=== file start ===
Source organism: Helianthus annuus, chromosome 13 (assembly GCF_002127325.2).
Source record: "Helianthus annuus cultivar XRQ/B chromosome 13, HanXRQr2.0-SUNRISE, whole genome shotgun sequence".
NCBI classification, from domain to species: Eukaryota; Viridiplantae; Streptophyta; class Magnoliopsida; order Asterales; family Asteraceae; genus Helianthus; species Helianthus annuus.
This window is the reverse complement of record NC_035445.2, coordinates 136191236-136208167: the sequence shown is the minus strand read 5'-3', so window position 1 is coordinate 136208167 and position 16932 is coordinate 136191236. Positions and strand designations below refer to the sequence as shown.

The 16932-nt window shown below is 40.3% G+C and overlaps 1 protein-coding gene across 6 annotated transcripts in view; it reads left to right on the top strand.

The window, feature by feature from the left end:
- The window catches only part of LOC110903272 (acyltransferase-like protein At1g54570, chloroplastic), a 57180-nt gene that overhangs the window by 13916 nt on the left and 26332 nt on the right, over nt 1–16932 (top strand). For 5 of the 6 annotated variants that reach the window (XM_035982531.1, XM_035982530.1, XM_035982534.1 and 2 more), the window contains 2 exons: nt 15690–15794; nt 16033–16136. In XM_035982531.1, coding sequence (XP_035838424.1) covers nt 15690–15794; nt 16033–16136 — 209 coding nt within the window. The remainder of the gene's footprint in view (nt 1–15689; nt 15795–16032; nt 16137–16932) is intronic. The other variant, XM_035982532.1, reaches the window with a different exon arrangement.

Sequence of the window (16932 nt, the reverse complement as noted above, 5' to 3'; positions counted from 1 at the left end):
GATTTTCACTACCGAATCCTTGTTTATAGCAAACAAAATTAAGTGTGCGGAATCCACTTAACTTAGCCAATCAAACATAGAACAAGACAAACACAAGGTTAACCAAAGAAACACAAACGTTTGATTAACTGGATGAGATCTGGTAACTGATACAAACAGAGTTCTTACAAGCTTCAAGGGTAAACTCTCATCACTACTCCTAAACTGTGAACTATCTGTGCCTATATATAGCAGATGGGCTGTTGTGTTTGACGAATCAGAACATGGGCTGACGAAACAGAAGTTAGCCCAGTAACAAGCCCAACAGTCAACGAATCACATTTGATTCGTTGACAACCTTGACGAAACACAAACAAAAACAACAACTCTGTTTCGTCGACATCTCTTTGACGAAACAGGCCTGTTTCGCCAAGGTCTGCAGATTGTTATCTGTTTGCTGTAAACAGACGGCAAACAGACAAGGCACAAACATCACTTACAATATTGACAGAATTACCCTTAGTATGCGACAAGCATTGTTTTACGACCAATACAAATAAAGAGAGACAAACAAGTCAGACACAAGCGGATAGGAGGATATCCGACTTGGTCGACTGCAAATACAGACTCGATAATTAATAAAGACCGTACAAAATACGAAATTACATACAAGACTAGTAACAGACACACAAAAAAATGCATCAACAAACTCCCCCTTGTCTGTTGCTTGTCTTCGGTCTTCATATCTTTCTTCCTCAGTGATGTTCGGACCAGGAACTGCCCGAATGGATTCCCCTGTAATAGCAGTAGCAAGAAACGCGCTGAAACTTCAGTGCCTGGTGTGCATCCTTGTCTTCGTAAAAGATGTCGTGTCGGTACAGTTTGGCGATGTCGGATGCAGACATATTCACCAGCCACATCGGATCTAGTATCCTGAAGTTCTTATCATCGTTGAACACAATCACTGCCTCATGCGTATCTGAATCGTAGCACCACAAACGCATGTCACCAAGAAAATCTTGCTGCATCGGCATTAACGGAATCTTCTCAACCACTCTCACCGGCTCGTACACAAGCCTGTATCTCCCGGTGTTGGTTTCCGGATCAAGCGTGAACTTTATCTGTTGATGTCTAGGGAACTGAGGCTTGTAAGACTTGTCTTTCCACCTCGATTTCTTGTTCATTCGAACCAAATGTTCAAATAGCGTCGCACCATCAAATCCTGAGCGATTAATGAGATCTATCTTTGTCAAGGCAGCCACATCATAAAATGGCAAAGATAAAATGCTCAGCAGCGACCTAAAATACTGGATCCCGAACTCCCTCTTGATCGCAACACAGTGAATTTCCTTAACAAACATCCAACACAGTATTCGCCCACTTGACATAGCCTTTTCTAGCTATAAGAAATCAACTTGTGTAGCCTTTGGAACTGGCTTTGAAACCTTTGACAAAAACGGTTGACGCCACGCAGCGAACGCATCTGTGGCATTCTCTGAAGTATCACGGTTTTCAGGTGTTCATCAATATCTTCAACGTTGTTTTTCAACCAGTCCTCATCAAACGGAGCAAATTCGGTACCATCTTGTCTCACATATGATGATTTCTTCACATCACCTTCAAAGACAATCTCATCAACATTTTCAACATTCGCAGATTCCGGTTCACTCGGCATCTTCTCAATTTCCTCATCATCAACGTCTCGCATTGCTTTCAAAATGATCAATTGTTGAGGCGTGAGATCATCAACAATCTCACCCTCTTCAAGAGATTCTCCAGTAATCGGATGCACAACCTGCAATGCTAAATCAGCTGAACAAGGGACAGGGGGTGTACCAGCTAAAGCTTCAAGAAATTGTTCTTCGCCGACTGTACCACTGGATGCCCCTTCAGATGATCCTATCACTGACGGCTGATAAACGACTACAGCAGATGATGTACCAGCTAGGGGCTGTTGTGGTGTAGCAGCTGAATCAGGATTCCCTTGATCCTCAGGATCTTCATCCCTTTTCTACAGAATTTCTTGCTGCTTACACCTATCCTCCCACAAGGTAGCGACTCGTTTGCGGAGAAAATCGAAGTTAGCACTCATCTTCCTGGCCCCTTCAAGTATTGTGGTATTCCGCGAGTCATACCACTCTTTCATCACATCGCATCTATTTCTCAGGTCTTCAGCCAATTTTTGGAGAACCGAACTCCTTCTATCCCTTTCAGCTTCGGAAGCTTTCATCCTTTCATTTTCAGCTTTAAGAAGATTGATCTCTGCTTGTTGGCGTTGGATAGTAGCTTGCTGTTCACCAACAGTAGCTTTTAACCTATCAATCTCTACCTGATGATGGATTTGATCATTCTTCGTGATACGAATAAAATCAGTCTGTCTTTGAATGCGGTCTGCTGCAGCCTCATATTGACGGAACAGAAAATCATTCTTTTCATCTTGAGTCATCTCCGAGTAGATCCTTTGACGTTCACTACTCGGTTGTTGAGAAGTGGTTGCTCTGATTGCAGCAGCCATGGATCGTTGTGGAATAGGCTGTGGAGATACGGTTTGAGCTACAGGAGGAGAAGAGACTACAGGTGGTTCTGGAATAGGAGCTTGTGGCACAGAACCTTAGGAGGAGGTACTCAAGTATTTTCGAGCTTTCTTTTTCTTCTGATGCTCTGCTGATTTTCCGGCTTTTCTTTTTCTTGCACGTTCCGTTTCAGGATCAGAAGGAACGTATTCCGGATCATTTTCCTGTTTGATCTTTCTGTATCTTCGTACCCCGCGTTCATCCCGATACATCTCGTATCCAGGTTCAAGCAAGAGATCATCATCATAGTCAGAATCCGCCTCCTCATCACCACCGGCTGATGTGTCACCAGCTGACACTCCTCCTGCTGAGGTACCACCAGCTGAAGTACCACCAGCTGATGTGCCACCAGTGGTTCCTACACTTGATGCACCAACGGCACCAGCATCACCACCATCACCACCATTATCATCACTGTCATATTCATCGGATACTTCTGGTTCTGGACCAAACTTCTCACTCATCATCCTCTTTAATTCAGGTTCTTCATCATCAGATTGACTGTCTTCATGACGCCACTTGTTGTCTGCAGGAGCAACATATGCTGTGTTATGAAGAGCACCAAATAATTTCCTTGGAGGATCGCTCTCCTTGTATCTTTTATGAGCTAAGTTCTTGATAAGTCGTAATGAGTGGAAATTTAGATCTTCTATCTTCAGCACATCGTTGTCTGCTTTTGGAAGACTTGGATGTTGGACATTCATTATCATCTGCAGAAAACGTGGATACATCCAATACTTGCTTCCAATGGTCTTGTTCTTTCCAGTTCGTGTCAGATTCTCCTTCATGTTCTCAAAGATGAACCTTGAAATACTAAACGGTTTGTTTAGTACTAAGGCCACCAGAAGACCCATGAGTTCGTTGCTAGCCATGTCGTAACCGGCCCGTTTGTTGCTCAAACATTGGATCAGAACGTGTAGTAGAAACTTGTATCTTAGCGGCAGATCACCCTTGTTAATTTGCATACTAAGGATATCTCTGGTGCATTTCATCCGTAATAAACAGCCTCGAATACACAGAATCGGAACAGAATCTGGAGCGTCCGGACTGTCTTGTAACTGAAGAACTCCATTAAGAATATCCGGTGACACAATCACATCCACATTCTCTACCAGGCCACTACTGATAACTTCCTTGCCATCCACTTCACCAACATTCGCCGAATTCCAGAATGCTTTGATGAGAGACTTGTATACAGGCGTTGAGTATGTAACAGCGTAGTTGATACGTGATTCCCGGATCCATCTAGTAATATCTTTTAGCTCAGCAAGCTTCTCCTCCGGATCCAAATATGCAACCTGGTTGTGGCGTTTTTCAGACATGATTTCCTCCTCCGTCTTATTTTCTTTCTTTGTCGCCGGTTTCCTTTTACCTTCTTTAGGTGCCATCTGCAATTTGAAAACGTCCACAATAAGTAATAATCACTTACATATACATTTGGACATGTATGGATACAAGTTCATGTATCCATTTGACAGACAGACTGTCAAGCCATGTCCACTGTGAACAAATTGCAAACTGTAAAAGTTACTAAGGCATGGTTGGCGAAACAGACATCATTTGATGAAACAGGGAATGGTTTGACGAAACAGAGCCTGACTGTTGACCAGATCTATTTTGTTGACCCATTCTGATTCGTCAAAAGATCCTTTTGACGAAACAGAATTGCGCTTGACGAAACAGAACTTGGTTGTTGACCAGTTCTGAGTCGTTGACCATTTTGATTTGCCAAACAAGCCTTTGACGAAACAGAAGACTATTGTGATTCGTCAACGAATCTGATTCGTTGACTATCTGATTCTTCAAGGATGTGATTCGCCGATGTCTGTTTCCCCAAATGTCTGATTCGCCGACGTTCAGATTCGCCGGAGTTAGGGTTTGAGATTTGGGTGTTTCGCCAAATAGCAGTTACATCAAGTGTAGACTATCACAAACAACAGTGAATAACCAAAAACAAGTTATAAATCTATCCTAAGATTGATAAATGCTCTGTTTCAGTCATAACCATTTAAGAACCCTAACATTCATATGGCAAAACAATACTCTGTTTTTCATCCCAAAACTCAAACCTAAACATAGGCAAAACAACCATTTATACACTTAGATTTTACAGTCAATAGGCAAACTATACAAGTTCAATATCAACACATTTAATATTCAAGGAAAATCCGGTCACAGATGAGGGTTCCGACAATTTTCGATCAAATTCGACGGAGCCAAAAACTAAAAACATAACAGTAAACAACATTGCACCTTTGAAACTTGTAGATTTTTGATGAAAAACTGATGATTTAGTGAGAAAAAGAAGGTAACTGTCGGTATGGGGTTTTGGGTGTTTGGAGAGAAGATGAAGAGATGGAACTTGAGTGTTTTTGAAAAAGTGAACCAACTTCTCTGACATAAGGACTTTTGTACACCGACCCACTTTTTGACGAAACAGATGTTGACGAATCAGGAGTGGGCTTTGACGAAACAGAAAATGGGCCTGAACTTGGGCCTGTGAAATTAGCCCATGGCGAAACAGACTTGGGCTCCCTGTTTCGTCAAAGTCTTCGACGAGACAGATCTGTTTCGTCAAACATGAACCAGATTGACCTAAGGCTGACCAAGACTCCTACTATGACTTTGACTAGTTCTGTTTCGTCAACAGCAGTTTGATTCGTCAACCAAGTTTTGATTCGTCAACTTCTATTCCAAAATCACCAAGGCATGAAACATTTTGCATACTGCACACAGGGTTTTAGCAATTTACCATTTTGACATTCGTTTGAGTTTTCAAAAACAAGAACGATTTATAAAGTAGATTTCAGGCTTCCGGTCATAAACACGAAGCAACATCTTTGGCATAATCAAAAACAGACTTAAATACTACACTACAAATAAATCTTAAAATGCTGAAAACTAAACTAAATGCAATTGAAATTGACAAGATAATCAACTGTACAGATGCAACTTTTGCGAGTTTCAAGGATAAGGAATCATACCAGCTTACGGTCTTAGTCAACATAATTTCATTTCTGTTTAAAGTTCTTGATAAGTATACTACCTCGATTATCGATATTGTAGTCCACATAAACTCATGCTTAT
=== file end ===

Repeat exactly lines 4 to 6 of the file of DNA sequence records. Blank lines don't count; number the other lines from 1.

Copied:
This window is the reverse complement of record NC_035445.2, coordinates 136191236-136208167: the sequence shown is the minus strand read 5'-3', so window position 1 is coordinate 136208167 and position 16932 is coordinate 136191236. Positions and strand designations below refer to the sequence as shown.

The 16932-nt window shown below is 40.3% G+C and overlaps 1 protein-coding gene across 6 annotated transcripts in view; it reads left to right on the top strand.

The window, feature by feature from the left end: